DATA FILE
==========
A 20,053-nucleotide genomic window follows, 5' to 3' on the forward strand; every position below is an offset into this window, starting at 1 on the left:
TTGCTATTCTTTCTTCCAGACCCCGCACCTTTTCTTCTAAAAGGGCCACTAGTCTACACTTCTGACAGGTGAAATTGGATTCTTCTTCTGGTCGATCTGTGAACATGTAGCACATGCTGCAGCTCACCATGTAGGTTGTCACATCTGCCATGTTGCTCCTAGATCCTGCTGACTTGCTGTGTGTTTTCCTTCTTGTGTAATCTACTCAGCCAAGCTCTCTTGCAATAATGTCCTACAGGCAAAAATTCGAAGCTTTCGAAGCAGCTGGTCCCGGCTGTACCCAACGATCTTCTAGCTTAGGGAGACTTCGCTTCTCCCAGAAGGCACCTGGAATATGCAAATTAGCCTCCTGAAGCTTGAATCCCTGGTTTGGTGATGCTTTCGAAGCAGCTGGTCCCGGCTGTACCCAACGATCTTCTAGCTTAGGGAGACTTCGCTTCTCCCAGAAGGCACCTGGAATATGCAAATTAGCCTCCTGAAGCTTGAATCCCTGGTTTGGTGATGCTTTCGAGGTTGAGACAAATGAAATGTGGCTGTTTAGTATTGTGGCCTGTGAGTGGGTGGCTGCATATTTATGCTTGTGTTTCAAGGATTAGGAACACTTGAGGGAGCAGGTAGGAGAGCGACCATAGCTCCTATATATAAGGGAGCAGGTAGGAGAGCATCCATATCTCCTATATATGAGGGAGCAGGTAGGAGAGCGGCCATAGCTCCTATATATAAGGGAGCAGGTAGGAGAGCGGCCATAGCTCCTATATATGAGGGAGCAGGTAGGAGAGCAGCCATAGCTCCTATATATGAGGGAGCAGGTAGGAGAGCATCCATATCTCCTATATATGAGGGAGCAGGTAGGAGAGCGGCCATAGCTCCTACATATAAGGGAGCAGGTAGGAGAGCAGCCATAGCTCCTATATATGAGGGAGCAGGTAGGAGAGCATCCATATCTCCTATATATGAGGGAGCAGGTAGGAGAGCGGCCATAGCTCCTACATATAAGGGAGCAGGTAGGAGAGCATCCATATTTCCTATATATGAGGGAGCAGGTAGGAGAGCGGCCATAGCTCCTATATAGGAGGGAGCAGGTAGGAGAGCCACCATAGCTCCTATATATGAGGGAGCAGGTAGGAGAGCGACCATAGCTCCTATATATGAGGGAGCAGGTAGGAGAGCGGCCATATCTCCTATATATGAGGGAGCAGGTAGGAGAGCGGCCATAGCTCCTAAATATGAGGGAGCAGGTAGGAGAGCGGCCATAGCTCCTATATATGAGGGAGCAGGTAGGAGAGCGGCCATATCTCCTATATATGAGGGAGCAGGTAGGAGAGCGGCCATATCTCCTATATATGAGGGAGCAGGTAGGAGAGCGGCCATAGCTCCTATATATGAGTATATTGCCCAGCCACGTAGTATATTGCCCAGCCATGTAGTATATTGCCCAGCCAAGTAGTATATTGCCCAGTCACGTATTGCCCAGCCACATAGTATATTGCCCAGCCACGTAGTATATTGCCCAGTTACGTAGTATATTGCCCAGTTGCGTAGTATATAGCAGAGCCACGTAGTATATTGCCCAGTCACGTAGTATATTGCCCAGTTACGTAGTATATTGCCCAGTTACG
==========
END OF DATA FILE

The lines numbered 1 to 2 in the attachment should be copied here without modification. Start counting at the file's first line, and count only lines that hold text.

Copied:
A 20,053-nucleotide genomic window follows, 5' to 3' on the forward strand; every position below is an offset into this window, starting at 1 on the left:
TTGCTATTCTTTCTTCCAGACCCCGCACCTTTTCTTCTAAAAGGGCCACTAGTCTACACTTCTGACAGGTGAAATTGGATTCTTCTTCTGGTCGATCTGTGAACATGTAGCACATGCTGCAGCTCACCATGTAGGTTGTCACATCTGCCATGTTGCTCCTAGATCCTGCTGACTTGCTGTGTGTTTTCCTTCTTGTGTAATCTACTCAGCCAAGCTCTCTTGCAATAATGTCCTACAGGCAAAAATTCGAAGCTTTCGAAGCAGCTGGTCCCGGCTGTACCCAACGATCTTCTAGCTTAGGGAGACTTCGCTTCTCCCAGAAGGCACCTGGAATATGCAAATTAGCCTCCTGAAGCTTGAATCCCTGGTTTGGTGATGCTTTCGAAGCAGCTGGTCCCGGCTGTACCCAACGATCTTCTAGCTTAGGGAGACTTCGCTTCTCCCAGAAGGCACCTGGAATATGCAAATTAGCCTCCTGAAGCTTGAATCCCTGGTTTGGTGATGCTTTCGAGGTTGAGACAAATGAAATGTGGCTGTTTAGTATTGTGGCCTGTGAGTGGGTGGCTGCATATTTATGCTTGTGTTTCAAGGATTAGGAACACTTGAGGGAGCAGGTAGGAGAGCGACCATAGCTCCTATATATAAGGGAGCAGGTAGGAGAGCATCCATATCTCCTATATATGAGGGAGCAGGTAGGAGAGCGGCCATAGCTCCTATATATAAGGGAGCAGGTAGGAGAGCGGCCATAGCTCCTATATATGAGGGAGCAGGTAGGAGAGCAGCCATAGCTCCTATATATGAGGGAGCAGGTAGGAGAGCATCCATATCTCCTATATATGAGGGAGCAGGTAGGAGAGCGGCCATAGCTCCTACATATAAGGGAGCAGGTAGGAGAGCAGCCATAGCTCCTATATATGAGGGAGCAGGTAGGAGAGCATCCATATCTCCTATATATGAGGGAGCAGGTAGGAGAGCGGCCATAGCTCCTACATATAAGGGAGCAGGTAGGAGAGCATCCATATTTCCTATATATGAGGGAGCAGGTAGGAGAGCGGCCATAGCTCCTATATAGGAGGGAGCAGGTAGGAGAGCCACCATAGCTCCTATATATGAGGGAGCAGGTAGGAGAGCGACCATAGCTCCTATATATGAGGGAGCAGGTAGGAGAGCGGCCATATCTCCTATATATGAGGGAGCAGGTAGGAGAGCGGCCATAGCTCCTAAATATGAGGGAGCAGGTAGGAGAGCGGCCATAGCTCCTATATATGAGGGAGCAGGTAGGAGAGCGGCCATATCTCCTATATATGAGGGAGCAGGTAGGAGAGCGGCCATATCTCCTATATATGAGGGAGCAGGTAGGAGAGCGGCCATAGCTCCTATATATGAGTATATTGCCCAGCCACGTAGTATATTGCCCAGCCATGTAGTATATTGCCCAGCCAAGTAGTATATTGCCCAGTCACGTATTGCCCAGCCACATAGTATATTGCCCAGCCACGTAGTATATTGCCCAGTTACGTAGTATATTGCCCAGTTGCGTAGTATATAGCAGAGCCACGTAGTATATTGCCCAGTCACGTAGTATATTGCCCAGTTACGTAGTATATTGCCCAGTTACG